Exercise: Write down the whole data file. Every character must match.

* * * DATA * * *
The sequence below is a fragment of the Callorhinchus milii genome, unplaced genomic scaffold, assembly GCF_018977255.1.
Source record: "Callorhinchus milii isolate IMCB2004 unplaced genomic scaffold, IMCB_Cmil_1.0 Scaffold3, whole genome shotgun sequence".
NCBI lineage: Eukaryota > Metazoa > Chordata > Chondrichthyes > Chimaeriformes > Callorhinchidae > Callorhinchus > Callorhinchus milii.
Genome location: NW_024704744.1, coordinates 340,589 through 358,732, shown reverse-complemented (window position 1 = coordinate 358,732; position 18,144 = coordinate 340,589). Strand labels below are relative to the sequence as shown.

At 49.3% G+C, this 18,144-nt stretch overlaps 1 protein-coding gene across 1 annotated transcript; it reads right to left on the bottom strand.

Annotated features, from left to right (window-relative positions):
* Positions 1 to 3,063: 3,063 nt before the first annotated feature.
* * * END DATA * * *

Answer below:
The sequence below is a fragment of the Callorhinchus milii genome, unplaced genomic scaffold, assembly GCF_018977255.1.
Source record: "Callorhinchus milii isolate IMCB2004 unplaced genomic scaffold, IMCB_Cmil_1.0 Scaffold3, whole genome shotgun sequence".
NCBI lineage: Eukaryota > Metazoa > Chordata > Chondrichthyes > Chimaeriformes > Callorhinchidae > Callorhinchus > Callorhinchus milii.
Genome location: NW_024704744.1, coordinates 340,589 through 358,732, shown reverse-complemented (window position 1 = coordinate 358,732; position 18,144 = coordinate 340,589). Strand labels below are relative to the sequence as shown.

At 49.3% G+C, this 18,144-nt stretch overlaps 1 protein-coding gene across 1 annotated transcript; it reads right to left on the bottom strand.

Annotated features, from left to right (window-relative positions):
* Positions 1 to 3,063: 3,063 nt before the first annotated feature.